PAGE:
Review: Rhiannon Giddens – Freedom Highway

Rhiannon Giddens’ second solo record, Freedom Highway, could have just as easily have been born as protest songs sung beside a campfire or from the wraparound porch of family farmhouse during the great depression. Her records are timeless and her sound is as old as the country itself. She speaks in phrases that recall a previous lifetime, despite the fact that her plotlines are just a relevant in 2017 as they were in 1917.

More pointed is the political and historical overtones of the record. The album takes a white-knuckle stronghold on the reality of the repressive storyline of the African American community, both today and throughout history. Giddens comes out swinging. “Know thy history,” Giddens reminds. “Let it horrify you; let it inspire you.”

She flawlessly does just that throughout Freedom Highway.

The albums opener for “At The Purchasers Option,” for example, references a slave advertisement from the 1830s for a young woman and her 9 month old child, who is also available “At The Purchasers Option.” “Come Love Come” tackles families torn apart and lives spitefully sown back together following a life of slavery met with eventual freedom. The heartbreakingly blunt tracks are joined by two early civil war era songs, the righteous, Baptist church choir reminiscent “Birmingham Sunday,” originally written about a 1963 church bombing in the state which killed four black girls, and the title track, “Freedom Highway,” originally performed by The Staple Singers.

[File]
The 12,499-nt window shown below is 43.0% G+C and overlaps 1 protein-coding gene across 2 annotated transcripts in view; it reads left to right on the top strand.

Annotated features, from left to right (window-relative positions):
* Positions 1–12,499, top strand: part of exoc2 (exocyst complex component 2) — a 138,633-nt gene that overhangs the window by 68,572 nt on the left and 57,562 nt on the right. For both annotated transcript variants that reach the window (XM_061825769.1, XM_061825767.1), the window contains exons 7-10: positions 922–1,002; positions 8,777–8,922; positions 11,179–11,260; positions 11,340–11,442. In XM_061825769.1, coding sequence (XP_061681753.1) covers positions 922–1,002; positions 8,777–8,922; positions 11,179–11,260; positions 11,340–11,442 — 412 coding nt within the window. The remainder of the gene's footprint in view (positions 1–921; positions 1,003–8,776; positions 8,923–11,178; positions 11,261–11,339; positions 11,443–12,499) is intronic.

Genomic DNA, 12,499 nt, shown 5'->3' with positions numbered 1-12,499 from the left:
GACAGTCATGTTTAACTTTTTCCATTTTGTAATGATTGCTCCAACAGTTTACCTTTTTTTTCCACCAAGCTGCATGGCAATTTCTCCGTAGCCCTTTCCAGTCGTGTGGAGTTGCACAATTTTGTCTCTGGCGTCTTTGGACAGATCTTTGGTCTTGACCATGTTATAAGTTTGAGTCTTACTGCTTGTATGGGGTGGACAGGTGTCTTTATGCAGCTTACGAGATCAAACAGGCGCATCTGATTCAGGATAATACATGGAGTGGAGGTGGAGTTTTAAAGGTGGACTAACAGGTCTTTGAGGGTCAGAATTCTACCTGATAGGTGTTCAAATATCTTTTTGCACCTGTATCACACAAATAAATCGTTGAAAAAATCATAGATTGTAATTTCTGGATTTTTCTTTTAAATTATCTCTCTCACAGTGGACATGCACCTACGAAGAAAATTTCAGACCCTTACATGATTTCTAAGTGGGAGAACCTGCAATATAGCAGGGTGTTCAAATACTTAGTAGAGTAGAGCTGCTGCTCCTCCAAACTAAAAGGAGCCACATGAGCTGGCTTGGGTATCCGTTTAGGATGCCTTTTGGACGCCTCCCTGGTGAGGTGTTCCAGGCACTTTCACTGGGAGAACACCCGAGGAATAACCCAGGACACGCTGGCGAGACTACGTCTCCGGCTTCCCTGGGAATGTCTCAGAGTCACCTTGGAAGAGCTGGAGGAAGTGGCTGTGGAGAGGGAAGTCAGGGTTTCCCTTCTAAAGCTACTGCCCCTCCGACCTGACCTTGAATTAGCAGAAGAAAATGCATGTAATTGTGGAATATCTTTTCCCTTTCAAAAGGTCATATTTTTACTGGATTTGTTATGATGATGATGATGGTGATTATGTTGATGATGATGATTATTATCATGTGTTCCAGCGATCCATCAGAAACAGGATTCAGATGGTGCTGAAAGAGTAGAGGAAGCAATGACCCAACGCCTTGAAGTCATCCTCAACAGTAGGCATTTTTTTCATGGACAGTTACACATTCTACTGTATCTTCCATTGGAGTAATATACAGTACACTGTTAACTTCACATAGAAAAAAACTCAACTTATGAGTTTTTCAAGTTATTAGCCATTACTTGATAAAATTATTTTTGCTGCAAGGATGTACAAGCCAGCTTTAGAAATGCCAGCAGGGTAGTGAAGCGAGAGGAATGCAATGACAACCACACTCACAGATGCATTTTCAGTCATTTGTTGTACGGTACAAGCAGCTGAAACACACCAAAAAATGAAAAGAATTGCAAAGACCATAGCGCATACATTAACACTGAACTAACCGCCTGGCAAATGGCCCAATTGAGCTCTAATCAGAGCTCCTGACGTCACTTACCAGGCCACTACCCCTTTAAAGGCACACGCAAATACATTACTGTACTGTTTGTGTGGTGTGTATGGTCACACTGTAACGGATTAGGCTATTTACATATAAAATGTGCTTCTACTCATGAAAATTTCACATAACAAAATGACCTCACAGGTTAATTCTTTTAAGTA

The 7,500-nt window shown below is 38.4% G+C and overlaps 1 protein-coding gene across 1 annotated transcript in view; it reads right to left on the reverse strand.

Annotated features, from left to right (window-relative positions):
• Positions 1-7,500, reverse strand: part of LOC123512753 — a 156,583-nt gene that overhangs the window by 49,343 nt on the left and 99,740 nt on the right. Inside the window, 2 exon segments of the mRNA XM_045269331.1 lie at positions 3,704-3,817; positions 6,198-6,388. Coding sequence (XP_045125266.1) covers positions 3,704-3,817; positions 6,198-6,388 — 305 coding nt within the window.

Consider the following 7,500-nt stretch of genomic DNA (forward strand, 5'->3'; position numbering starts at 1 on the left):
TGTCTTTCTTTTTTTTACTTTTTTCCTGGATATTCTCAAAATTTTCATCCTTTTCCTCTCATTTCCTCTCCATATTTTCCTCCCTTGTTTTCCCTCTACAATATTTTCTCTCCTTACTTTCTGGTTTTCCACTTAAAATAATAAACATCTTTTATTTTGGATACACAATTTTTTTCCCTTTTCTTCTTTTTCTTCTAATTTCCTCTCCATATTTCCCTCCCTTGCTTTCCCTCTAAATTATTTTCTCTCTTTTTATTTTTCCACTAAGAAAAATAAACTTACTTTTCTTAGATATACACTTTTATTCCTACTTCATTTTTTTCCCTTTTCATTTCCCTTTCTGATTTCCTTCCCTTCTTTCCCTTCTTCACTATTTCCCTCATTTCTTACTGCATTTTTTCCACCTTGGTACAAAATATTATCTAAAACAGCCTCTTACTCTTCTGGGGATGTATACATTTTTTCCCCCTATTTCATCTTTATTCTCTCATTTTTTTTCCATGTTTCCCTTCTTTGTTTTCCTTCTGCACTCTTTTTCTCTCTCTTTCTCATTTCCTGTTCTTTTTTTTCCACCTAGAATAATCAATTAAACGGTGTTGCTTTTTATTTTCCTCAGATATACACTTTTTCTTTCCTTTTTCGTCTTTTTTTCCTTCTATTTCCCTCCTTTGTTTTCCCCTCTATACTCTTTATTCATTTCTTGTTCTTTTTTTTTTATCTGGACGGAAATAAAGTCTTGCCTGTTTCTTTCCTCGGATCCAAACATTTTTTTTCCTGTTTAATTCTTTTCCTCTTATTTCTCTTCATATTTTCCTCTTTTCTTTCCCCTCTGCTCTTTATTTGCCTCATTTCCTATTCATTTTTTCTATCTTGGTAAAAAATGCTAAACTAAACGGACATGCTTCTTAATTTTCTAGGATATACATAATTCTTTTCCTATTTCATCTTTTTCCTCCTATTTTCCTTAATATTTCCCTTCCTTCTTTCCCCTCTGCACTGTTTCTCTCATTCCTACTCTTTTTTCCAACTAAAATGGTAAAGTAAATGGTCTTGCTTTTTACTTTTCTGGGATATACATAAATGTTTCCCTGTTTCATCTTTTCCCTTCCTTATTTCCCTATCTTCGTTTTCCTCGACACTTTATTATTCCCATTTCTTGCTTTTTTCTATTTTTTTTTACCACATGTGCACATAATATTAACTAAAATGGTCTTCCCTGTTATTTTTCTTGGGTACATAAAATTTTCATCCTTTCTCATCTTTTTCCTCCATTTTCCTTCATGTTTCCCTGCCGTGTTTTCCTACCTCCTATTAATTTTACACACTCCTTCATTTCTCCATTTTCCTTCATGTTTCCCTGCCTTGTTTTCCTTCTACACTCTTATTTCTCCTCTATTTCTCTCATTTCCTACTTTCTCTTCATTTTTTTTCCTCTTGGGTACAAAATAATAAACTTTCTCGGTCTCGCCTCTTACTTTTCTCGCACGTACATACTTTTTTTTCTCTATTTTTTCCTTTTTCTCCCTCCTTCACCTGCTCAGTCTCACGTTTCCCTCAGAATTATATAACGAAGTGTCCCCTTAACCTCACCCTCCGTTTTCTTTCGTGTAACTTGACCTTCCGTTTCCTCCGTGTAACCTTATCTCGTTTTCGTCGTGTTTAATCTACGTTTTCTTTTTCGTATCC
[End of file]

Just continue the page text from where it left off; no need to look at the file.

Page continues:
“Better Get It Right The First Time” dives further into repression, placing her police violence narrative over vintage big band horns. The contrast between Giddens’ old fashioned R&B swagger and Justin Harrington’s updated rap verse creates an undeniably interesting combination,  reinforcing why Giddens’ resumé boasts multiple Grammys.

The album is alarming and imperative for speaking certainties necessary to progress the lives of many forward. Her vibrant storytelling and candid voice is not only obligatory in today’s hateful and oppressive political climate, but important in a society still in denial that repression is a problem.

For that very reason, Freedom Highway might be the most important Americana album of 2017.

Purchase Freedom Highway

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